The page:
The sensitivity of CDUS in determining the diameter of the aneurysm after EVAR was adequate in our study.4 There was a good correlation between CT and CDUS in determining AAA diameter changes over time. Therefore, detecting AAA diameter changes can be performed rather adequately by either method. In 93% of the cases, the diameters obtained with both modalities were within 5 mm of each other. These data would indicate that CDUS is an adequate method to monitor the aneurysm size after EVAR. It is well-known that an increase in the size of the aneurysm increases the risk for rupture and will probably require some type of intervention, such as a repeat endovascular procedure or conversion to an open technique to prevent rupture.

It is imperative to identify endoleaks after EVAR. Whereas type I and type III endoleaks may require immediate intervention, type II endoleaks, in the absence of aneurysmal dilation, may be followed with increased surveillance. This information indicates the necessity to identify endoleaks during postoperative surveillance. Our study indicated that CDUS, with a sensitivity of 67%, is not as effective as CT scanning in detecting endoleaks. CDUS was particularly inferior in identification of type II endoleaks (50%).

Other studies reported that CDUS was fairly reliable for surveillance of AAA diameter, but had a 42% sensitivity in detecting endoleaks. Other studies have reported sensitivities of 12% for unenhanced ultrasound scanning and 50% for enhanced power Doppler using contrast agents.5

Despite these limitations, several studies have documented excellent results using CDUS in endovascular graft surveillance.6 Sato et al reported a sensitivity of 97%, with a negative predictive value of 98% in detection of endoleak.3 It should be noted that in their study, and in reviewing several CDUS examinations from several different centers, they concluded that only 19% of these studies were technically adequate, suggesting that significant differences exist between various CDUS performed at different institutions. Therefore, it is critical for each medical center to evaluate the result of the CDUS and compare it to the CT scan prior to recommending the method of choice for follow-up in these patients.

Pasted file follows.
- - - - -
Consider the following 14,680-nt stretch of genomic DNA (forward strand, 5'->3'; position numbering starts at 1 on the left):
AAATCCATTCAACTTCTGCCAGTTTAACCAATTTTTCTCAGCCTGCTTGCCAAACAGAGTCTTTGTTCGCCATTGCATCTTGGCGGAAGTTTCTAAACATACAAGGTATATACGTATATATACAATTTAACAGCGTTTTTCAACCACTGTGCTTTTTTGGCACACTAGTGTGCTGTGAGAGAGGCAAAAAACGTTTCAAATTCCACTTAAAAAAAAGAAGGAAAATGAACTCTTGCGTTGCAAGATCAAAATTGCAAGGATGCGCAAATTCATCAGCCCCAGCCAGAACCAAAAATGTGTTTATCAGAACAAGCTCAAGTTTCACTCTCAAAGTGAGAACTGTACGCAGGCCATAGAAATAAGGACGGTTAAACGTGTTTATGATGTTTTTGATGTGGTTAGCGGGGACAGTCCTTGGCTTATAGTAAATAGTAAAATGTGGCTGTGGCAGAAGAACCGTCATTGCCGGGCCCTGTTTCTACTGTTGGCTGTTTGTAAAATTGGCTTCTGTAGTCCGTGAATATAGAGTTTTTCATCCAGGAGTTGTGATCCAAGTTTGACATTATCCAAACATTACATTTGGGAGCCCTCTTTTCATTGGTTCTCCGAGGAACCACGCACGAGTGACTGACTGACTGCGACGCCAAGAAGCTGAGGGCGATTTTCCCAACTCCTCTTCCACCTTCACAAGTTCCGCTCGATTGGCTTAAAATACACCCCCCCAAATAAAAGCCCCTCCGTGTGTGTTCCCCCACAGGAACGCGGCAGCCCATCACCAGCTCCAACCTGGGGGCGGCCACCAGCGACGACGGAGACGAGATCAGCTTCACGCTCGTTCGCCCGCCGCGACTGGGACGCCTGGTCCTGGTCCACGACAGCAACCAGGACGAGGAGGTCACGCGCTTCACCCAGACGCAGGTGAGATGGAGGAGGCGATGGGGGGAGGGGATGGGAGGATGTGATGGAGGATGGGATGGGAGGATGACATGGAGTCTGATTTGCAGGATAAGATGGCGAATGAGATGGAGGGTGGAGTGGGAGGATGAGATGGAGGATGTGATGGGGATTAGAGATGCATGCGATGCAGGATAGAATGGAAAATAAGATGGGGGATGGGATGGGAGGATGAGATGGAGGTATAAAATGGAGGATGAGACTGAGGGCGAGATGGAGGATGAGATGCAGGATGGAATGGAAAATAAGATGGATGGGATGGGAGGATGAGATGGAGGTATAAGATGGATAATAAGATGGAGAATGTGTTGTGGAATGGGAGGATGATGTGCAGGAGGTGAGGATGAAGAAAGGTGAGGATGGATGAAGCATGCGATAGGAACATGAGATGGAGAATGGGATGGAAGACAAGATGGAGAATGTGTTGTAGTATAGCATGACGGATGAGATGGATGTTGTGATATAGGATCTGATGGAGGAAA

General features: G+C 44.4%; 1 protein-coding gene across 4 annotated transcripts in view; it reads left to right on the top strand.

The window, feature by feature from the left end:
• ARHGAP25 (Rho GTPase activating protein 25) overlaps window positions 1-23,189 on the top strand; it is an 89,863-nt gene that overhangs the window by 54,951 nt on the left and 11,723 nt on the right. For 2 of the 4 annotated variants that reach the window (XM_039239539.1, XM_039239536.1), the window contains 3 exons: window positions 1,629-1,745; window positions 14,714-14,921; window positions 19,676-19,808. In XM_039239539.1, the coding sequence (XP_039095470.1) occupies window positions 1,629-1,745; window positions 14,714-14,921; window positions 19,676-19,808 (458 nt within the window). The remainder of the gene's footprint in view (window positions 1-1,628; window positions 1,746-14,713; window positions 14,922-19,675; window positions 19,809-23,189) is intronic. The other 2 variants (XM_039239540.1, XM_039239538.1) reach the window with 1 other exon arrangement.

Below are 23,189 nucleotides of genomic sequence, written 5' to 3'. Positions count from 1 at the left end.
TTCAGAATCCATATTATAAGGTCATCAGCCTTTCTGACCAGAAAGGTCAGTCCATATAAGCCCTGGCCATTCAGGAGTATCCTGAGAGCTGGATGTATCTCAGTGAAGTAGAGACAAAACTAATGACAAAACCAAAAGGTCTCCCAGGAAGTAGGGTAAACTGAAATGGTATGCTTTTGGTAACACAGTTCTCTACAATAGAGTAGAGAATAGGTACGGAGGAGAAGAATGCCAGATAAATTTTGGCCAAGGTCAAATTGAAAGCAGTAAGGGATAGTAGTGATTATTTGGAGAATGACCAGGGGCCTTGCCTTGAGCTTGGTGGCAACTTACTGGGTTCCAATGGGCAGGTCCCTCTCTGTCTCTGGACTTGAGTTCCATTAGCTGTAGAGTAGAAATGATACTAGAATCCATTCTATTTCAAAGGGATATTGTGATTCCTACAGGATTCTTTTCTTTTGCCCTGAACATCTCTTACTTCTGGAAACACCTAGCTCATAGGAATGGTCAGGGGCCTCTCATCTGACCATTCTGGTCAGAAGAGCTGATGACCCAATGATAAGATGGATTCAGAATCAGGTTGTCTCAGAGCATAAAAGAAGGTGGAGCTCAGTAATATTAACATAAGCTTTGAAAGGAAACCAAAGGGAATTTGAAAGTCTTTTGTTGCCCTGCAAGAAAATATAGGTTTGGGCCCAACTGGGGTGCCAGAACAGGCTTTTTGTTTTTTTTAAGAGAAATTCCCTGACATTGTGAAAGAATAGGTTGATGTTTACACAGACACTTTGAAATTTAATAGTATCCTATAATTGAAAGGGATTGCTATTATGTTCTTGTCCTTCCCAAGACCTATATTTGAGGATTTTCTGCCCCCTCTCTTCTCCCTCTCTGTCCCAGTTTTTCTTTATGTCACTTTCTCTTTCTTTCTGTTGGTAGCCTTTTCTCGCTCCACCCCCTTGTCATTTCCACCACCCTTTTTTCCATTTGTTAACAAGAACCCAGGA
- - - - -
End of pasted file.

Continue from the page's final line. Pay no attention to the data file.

Recently, several authorities have advocated the addition of contrast agents for increasing the sensitivity of CDUS for endoleak detection. McWilliams et al6 concluded that the addition of Levovist (Berlex, Canada) improved the sensitivity of CDUS, but the number of false-positive results increased, which they attributed to overestimation of the endoleak to either the blooming of the color arising from adjacent vessels or to aneurysmal wall inflammation. Bendick et al7 recently reported on the use of a different contrast agent (Optison, Mallinckrodt) combined with digitally encoded tissue harmonic imaging, which helps to suppress the artifacts associated with CDUS, and they found no false-positive studies.

Although CDUS has good correlation to CT in measuring the size of AAAs, it has a lower sensitivity in detecting endoleaks, particularly type II endoleaks. Therefore, CT scans should remain the primary imaging for the diagnosis of endoleak.

Ali F. AbuRahma, MD, is Professor of Surgery, Chief of Vascular Surgery, Medical Director, Vascular Laboratory, and Co-Director, Vascular Center of Excellence at the Robert C. Byrd Health Sciences Center, Charleston, West Virginia. He has disclosed that he holds no financial interest in any product or manufacturer mentioned herein. Dr. AbuRahma may be reached at (304) 347-1306; ali.aburahma@camc.org.


Contact Info

For advertising rates and opportunities, contact:
Craig McChesney

Stephen Hoerst

Charles Philip

About Endovascular Today

Endovascular Today is a publication dedicated to bringing you comprehensive coverage of all the latest technology, techniques, and developments in the endovascular field. Our Editorial Advisory Board is composed of the top endovascular specialists, including interventional cardiologists, interventional radiologists, vascular surgeons, neurologists, and vascular medicine practitioners, and our publication is read by an audience of more than 22,000 members of the endovascular community.